Referring to FIG. 4, the upper surface of the arch support curves upwardly from heel cup 32 to arch region 22 and then progressing further toward toe region 24, becomes substantially planer or flat. Referring to FIG. 5, there may be a rise in contour of the upper surface on progressing from the lateral toward the medial side of the support in the arch region. Such contours are to provide appropriate support for the user's foot.
Referring to FIG. 6, a plurality of arcuate lines 38 are formed into the bottom surface of the arch support. These arcuate lines indicate different shoe sizes to which the arch support may be trimmed to properly fit in a user's shoe. The materials from which the support is manufactured permit scissor-cutting as desired, particularly in the thinner toe region of the arch support.
Referring to FIGS. 1, 7, 8 and 9, it will be seen that stretch-resisting member 16 may take a variety of shapes to provide the desired dynamic stability for the arch support structure for various foot configurations. As is seen in FIGS. 1 and 7, a substantially teardrop-shaped member is illustrated. This configuration and positioning is used in an arch support that would be used primarily for planus (low arch) feet. The member is substantially teardrop-shaped, the larger portion of which is disposed in the arch region of the support, and the smaller portion of which curves into the rear heel region of the support. The member is positioned generally along the medial side of the support. In this instance and in others, the stretch-resisting member is confined to one side of the heel and arch regions of the support and terminates short of the opposite side.
In FIG. 8, a support which may be used for a neutral configuration foot (medium height arch) is illustrated having a stretch-resisting member 16a. This member also has a somewhat teardrop-shaped configuration but is narrower than that illustrated at 16 in FIG. 7, and is positioned along the medial side of the support.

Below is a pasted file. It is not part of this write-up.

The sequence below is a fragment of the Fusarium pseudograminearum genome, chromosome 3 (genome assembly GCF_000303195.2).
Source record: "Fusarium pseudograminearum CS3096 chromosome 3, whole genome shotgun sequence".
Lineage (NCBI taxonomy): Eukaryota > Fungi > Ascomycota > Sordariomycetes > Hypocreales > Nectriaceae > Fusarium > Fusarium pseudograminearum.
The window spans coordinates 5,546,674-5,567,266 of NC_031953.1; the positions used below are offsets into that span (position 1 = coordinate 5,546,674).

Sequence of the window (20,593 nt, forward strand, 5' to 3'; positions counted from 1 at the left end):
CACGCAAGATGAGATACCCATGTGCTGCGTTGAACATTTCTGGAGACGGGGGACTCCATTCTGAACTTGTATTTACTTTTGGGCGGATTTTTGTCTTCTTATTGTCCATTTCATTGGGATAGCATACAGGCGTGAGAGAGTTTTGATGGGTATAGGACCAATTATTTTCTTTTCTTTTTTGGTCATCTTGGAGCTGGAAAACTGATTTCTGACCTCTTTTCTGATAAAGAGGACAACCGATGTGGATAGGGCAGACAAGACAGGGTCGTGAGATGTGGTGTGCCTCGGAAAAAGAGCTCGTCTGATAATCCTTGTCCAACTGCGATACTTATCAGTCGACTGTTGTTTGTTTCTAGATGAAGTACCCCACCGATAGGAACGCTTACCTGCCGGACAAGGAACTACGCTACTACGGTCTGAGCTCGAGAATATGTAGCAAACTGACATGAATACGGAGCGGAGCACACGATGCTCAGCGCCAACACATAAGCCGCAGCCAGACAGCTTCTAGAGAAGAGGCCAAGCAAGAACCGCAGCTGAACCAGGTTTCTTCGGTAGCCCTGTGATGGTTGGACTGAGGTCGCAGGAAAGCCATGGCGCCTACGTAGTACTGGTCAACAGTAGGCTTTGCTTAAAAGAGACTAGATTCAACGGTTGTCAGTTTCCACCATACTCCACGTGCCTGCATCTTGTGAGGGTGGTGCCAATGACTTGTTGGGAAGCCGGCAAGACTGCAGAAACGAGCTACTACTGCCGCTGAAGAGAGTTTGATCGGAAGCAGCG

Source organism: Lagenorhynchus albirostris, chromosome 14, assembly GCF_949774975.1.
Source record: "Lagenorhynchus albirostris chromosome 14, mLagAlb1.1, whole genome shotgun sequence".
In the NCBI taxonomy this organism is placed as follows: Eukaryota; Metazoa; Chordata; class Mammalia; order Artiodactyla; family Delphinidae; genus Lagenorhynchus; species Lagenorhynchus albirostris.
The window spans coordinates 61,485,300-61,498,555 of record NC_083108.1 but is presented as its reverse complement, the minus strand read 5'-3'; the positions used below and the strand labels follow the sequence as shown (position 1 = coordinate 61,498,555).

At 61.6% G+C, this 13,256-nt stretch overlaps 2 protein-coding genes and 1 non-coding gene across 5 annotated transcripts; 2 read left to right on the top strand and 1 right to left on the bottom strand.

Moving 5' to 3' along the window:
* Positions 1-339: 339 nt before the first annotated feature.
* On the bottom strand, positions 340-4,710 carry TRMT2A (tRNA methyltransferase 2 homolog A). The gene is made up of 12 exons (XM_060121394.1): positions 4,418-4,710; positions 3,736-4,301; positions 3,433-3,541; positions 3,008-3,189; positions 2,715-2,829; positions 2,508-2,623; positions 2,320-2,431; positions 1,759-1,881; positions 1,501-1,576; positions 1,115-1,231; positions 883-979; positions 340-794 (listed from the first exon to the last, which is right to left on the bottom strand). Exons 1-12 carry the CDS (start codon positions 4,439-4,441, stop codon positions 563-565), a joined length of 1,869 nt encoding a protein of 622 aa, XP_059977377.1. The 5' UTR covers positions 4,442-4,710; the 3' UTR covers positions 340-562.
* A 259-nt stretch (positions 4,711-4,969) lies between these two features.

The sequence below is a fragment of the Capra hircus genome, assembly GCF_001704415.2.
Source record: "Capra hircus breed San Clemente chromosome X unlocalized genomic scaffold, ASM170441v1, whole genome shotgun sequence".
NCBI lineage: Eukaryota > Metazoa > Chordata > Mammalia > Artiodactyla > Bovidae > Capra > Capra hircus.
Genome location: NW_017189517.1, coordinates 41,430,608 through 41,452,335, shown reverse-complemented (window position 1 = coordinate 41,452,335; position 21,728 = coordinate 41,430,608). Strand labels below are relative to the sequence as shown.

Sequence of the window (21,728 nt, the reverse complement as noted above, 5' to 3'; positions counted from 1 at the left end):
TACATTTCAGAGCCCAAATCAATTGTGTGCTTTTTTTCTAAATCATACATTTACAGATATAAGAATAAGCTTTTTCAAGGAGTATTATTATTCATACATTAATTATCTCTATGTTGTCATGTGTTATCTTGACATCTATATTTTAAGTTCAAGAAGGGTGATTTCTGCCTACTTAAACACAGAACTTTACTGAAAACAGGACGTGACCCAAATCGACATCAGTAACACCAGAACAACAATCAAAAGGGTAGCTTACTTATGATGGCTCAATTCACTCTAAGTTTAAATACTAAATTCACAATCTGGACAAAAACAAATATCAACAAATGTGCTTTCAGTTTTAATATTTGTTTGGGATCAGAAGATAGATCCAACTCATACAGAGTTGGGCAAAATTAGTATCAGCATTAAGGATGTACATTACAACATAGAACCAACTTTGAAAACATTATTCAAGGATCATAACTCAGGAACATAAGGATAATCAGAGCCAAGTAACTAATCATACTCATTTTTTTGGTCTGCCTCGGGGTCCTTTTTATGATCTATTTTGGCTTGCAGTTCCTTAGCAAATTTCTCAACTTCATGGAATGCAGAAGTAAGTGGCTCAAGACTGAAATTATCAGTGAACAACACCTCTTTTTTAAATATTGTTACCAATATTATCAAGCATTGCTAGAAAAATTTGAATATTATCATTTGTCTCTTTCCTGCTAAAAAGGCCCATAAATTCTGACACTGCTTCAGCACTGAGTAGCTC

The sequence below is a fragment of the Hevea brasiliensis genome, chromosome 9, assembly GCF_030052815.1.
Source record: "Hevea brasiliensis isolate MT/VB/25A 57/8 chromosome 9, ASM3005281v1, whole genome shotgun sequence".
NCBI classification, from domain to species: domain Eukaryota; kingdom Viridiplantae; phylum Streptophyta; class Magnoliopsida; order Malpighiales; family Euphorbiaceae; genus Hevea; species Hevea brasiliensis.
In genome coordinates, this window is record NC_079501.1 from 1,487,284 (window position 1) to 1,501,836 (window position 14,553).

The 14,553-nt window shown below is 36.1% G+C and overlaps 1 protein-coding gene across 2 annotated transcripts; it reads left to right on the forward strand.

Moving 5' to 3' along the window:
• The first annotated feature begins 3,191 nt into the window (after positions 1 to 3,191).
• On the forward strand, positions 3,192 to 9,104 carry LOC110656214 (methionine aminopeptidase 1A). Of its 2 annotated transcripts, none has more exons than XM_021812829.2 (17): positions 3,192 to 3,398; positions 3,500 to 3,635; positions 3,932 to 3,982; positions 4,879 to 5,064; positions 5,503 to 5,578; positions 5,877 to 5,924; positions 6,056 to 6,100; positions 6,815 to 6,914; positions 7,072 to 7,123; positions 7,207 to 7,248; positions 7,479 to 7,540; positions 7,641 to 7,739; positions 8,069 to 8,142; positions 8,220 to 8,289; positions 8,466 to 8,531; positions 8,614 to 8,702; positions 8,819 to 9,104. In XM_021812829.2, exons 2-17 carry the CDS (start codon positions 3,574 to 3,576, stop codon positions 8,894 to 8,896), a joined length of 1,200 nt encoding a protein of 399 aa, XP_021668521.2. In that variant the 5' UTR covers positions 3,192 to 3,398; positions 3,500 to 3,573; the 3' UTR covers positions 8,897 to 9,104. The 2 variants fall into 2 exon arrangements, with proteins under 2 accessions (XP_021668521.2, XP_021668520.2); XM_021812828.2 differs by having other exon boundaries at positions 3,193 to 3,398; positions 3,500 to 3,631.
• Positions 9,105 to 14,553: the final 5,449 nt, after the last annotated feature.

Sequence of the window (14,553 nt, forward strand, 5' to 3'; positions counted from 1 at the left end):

In FIG. 9, a support for a cavus (high arch) foot is illustrated having a stretch-resisting member 16b that has a somewhat S-shaped configuration. This member extends along the lateral side of the arch support, with one end terminating at the lateral side of the arch region of the support, and the other end curving into the heel region of the support.
The stretch-resisting member in each of these arch supports provides what is referred to herein as "dynamic stabilization." When a user's foot impacts against the support, there is tendency for the material of the support to compress and spread away from the region of impact. The stretch-resisting member is integrally incorporated into the arch support to resist longitudinal and lateral stretching of the support in the region of the sheet. This minimizes elongation of the region of the support in the area of the stretch-resisting member to provide improved support throughout operation.